providing salaries for bishops and priests, as well as financial subsidies for the

publication of religious books, calendars and theological journals.
By weeding out the anti-communists from among the Orthodox clergy and
setting up a pro-regime, secret police-infiltrated Union of Democratic Priests
(1945), the party endeavoured to secure the hierarchy's cooperation. By January
1953 some 300-500 Orthodox priests were being held in concentration camps,
and following Patriarch Nicodim's death in May 1948, the party succeeded in
having the ostensibly docile Justinian Marina elected to succeed him
As a result of measures passed in 1947-48, the state took over the 2,300
elementary schools and 24 high schools operated by the Orthodox Church. A
new campaign struck the church in 1958-62 when more than half of its
remaining monasteries were closed, more than 2,000 monks were forced to take
secular jobs, and about 1,500 clergy and lay activists were arrested (out of a total
of up to 6,000 in the 1946-64 period). Throughout this period Patriarch Justinian
took great care that his public statements met the regime's standards of political
correctness and to avoid giving offence to the government; indeed the hierarchy
at the time claimed that the arrests of clergy members were not due religious
persecution.
The church's situation began to improve in 1962, when relations with the
state suddenly thawed, an event that coincided with the beginning of Romania's
pursuit of an independent foreign policy course that saw the political élite
encourage nationalism as a means to strengthen its position against Soviet
pressure. The Romanian Orthodox Church, an intensely national body that had
made significant contributions to Romanian culture from the 14th century on,
came to be regarded by the regime as a natural partner. As a result of this second
co-optation, this time as an ally, the church entered a period of dramatic
recovery. By 1975, its diocesan clergy was numbering about 12,000, and the
church was already publishing by then eight high-quality theological reviews,
including Ortodoxia and Studii Teologice. Orthodox clergymen consistently
supported theC eauşescu régime's foreign policy, refrained from criticizing
domestic policy, and upheld the Romanian government's line against the Soviets
(over Bessarabia) and the Hungarians (over Transylvania). As of 1989, two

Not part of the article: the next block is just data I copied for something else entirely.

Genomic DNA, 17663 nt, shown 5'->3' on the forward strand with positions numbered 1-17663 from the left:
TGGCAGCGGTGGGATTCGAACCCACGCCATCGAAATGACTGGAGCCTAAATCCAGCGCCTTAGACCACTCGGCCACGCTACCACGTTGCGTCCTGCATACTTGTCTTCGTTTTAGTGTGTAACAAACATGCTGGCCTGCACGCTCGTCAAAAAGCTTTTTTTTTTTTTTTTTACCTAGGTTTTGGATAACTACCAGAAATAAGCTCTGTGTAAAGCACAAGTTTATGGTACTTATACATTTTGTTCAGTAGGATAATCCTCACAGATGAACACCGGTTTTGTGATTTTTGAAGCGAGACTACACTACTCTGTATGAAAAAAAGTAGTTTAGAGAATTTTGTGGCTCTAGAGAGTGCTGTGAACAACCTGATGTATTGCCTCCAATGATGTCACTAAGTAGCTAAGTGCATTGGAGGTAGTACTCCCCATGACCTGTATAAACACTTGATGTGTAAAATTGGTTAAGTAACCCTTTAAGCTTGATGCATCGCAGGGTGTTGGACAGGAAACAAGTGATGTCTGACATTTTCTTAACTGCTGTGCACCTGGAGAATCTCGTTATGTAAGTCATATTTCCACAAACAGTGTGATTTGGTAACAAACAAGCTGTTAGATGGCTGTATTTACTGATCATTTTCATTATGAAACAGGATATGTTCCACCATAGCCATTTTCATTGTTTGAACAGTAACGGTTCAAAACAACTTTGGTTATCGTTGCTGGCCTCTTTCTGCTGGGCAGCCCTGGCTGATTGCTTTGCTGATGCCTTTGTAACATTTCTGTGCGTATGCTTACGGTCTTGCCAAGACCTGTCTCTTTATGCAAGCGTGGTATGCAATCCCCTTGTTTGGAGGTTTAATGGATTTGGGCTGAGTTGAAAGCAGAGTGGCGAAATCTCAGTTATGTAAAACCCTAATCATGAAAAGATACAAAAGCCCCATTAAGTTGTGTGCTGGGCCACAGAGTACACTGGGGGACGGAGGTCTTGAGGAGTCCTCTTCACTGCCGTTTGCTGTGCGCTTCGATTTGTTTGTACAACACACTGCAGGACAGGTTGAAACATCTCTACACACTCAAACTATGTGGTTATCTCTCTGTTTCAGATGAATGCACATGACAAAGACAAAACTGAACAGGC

metropolitan bishops even sat in the Great National Assembly. The members of
the church's hierarchy and clergy remained mostly silent as some two dozen
historic Bucharest churches were demolished in the 1980s, and as plans

for systematization (including the destruction of village churches) were
announced
In an attempt to adapt to the newly created circumstances, the Orthodox Church
proposed a new ecclesiology designed to justify its subservience to the state in
supposedly theological terms. This so-called "Social Apostolate" doctrine,
developed by Patriarch Justinian, asserted that the church owed allegiance to the
secular government and should put itself at its service. This notion inflamed
conservatives, who were consequently purged by Gheorghe Gheorghiu-Dej,
Ceauşescu's predecessor and a friend of Justinian's. The Social Apostolate called
on clerics to become active in the People's Republic, thus laying the foundation
for the church's submission to and collaboration with the state. Fr. Vasilescu, an
Orthodox priest, attempted to find grounds in support of the Social Apostolate
doctrine in the Christian tradition, citing Augustine of Hippo, John
Chrysostom,Maximus the Confessor, Origen and Tertullian. Based on this
alleged grounding in tradition, Vasilescu concluded that Christians owed
submission to their secular rulers because this were the will of God. Once
recalcitrants were removed from office, the remaining bishops adopted a servile
attitude, endorsing Ceauşescu's concept of nation, supporting his policies, and
applauding his peculiar ideas about peace.